The method of instruction, &c. is as follows. Boys assemble at 8 A. M. in the warm season. We have a monitor of order and assistant, appointed from the first and second classes in rotation each day, whose busicess it is to report all deviations from rule or duty, and keep a memorandum of them on a slate. The assistant performs the office of monitor in his absence or when he is engaged. He is seated so as to face the whole school, and command a view of all. During the first ten minutes, all boys marked the day previous, are called by a teacher, who states to each his fault, that he may not plead, as is sometimes done, that he does not know what his deriation was ; and any defence or justification he may make, is deliberately considered, and the mark consequently either sustained or remitted If no plea be offered, the offence is reported. At ten minutes past 8, boys are considered tardy, and either so reported, or, if the fault be one of common occurrence, sent home for an apology. An abstract of all the performances of every boy each day, is kept on the class slates, and at this hour, two of the teachers transfer them to each boy's particular account or report, while a third is engaged in preparing writing books, and mending pens for the small boys. Meantime the the principal of the school gives an appropriate order for boys to take their slates and lay them before them, while he reads to them some interesting story, and offers such explanations, comments, and motives for cherishing the moral truth of the tale, as will be apt to present the whole in the most engaging form to their toinds, that it may not only be understood and felt, but remembered and made the rule of their after conduct. He suffers no incident that transpires either in school, or abroad, within the circle of bis knowledge, from which any good lesson in truth, honesty, Edelity, benevolence, magnanimity, fraternal or filial ar

fection, obedience, purity of language, &c. may be derived, to go unnoticed, endea. voring to inspire bis pupils with an ardent love of these and the kindred virtues ; while, at the same time, he holds up to detestation the opposite vices. And be has great satisfaction in stating, that these exercises are attended to with an interest and a pleasure, that nothing else in school excites. Sometimes he invites boys to brioz with them some anecdotes illustrative of a given virtue, and, if written, reads them to the school, or if remembered by the boys, permits them to relate them in their own language ; and to ipduce them to give some little labor to this out of school, adds some trifling reward. To these recitals boys listen with profound interest. All who can write, and very few cannot-at least well enough to read for them. selves--are required to note on their slates every word they do not understand ; and the teacher pauses a moment when any word occurs that he thinks needs explanation. The reading foished, a bell is struck, and every boy steps into the aisle, all who have written words in one row, and those who have not, in another. The first boy reads a word by the letters ; if spelt right, all who can define it, hold up the hand. The teacher names one, who gives the part of speech and definition; if not correct, another is called on, and another, till the appro priate meaning is given. A second word is read, and so on, through the whole school ; and as one boy finishes, he falls in with those who bad no words written. It generally bappens, that several boys have the same words. When, therefore, a word is read, boys examine their slates, and if their own spelling is correct, add the definition, and often having done to read themselves, join the other live. The teacher, having first called for allention to false grammar, sometimes changes the construction of a sentence while reading, and, at the conclusion, requires boys to point it out. The same course is adopted with regard to pronunciation. The results of these expedients would surprise any one not familiar with the details of teaching. The ear of a child detects an error in these things, with the greatest readiness, and the discrimination exhibited is as exact as it is pleasing. This esercise occupies about thirty minutes.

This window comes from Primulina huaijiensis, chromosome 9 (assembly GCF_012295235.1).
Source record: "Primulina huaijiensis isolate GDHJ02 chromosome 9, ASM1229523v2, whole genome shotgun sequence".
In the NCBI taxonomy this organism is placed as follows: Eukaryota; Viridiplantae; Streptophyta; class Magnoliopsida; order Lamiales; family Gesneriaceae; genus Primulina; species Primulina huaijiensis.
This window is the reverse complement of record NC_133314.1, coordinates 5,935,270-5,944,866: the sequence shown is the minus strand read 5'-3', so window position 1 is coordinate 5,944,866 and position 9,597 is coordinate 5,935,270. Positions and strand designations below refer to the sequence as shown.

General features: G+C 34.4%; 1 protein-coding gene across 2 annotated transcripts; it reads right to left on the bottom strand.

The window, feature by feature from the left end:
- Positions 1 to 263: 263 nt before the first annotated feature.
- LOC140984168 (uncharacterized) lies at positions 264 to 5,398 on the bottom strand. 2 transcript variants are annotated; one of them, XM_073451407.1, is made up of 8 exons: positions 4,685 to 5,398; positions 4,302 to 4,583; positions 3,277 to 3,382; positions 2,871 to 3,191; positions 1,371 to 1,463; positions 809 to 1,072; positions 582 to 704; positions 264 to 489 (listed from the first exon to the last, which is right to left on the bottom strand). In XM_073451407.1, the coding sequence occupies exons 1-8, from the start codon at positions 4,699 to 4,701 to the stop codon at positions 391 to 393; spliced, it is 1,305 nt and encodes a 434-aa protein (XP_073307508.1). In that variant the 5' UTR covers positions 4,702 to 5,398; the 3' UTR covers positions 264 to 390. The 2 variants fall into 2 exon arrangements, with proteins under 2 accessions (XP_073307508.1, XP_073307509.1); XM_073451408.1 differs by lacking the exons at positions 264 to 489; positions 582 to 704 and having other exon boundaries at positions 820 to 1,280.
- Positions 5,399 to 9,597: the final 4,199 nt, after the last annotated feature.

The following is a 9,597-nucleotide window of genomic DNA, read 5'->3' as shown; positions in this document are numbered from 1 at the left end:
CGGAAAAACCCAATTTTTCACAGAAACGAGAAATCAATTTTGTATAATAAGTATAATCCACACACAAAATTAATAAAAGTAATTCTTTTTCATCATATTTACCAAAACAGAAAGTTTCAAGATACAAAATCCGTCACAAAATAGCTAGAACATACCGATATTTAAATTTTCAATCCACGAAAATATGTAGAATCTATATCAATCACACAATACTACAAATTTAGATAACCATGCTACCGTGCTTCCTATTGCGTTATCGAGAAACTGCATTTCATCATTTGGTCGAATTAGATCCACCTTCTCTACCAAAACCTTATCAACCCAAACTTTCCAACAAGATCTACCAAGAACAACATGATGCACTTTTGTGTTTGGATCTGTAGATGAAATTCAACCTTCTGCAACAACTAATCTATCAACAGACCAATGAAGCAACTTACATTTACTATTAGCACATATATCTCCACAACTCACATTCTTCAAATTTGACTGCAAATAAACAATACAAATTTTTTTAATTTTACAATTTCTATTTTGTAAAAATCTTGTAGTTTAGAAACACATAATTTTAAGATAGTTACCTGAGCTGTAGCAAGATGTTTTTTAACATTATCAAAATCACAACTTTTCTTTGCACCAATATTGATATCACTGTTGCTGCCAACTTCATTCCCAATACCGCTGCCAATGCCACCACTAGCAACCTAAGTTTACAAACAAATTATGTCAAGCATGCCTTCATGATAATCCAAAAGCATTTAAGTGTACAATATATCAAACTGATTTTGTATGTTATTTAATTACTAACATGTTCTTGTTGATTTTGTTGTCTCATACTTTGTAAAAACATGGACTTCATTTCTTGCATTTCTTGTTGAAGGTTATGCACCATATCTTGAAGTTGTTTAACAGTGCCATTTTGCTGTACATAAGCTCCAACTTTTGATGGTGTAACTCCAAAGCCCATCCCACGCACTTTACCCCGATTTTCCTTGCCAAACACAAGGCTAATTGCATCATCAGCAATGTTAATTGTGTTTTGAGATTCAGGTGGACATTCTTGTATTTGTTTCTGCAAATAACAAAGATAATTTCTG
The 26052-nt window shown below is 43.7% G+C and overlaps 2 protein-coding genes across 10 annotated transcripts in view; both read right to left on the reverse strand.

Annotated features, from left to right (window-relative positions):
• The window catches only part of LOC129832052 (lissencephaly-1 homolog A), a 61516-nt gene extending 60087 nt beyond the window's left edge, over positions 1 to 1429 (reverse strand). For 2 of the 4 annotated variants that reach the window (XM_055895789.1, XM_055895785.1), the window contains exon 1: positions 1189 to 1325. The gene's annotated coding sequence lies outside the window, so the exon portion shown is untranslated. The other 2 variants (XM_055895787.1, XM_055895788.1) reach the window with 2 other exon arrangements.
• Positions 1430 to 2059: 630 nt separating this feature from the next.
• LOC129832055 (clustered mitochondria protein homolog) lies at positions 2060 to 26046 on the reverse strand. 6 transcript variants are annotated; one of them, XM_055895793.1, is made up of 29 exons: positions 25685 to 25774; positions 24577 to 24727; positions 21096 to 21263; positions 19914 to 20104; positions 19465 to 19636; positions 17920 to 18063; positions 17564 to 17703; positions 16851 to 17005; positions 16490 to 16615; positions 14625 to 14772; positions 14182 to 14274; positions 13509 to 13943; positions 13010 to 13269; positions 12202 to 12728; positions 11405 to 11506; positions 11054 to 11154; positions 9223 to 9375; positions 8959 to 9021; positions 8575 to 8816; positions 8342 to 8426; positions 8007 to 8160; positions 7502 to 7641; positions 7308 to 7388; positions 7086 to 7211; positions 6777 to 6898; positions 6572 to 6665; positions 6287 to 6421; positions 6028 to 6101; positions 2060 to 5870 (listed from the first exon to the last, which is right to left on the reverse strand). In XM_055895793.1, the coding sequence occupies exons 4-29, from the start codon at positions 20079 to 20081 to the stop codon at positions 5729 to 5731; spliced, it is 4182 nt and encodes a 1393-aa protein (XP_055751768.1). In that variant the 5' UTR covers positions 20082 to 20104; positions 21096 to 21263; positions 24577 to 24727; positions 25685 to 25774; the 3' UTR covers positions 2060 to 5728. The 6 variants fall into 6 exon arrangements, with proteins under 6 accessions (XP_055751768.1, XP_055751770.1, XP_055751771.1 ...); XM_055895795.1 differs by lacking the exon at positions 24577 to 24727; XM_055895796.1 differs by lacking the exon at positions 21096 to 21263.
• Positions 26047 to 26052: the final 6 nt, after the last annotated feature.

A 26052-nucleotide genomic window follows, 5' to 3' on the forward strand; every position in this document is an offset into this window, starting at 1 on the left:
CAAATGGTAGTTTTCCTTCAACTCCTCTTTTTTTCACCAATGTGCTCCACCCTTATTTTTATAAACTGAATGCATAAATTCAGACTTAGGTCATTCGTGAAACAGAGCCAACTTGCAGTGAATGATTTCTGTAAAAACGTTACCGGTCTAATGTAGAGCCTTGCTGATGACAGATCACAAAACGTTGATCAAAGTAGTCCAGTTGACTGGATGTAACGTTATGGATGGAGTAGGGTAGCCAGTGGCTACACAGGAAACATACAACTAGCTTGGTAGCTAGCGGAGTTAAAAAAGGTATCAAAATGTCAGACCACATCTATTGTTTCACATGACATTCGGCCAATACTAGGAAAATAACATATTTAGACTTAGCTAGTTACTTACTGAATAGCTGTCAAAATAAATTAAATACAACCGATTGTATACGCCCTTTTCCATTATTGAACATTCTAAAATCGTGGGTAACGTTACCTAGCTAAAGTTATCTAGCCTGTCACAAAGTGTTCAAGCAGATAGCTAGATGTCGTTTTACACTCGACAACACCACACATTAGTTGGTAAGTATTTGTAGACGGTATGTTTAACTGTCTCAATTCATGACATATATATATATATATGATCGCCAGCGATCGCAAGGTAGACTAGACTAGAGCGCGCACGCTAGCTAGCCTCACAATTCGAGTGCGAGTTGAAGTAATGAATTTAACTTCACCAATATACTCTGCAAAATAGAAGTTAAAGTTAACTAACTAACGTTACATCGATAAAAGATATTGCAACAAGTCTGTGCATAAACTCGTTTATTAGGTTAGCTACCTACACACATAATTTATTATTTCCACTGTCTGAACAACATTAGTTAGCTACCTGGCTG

THE TEACHER'S GUIDE AND PARENT'S ASSISTANT. A semi-monthly publication under the above title is proposed by Mr. Joho L. Parkhurst, a gentleman of experience in the business of instruction. The work is to appear as soon as the state of the subscription list shall authorise the editor to proceed with his undertaking.

Terms. The work will be published semi-monthly in an 8vo form, and on su. perior paper. The price to subscribers who pay in advance $ 1.

(The prospectus of the above paper contains many judicious observations, which we shall embrace the first opportunity of laying before our readers.]

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The last published number of this work contains some very interesting and useful articles on the subject of education. That on popular education, partir cularly, we hope will have an extensive and a permanent influence on plans of instruction in seininaries of every description, throughout the United States.

It is a circunstance which must be truly gratifying to the friends of improves ment in education that a work of the reputation and influence which the Review so deservedly enjoys, is contributing to the advancement of so important a branch of the public interests.

INFANT SCHOOLS IN THE CITY OF NEW-YORK. A public meeting has been held in the city of New-York, for the purpose establishing schools for infant children. We hope we shall soon be able before our readers an account of the progress which is made in this important taal, improvement of the rising population of that city, and interesting measure for promoting the moral and physical, as well as intellec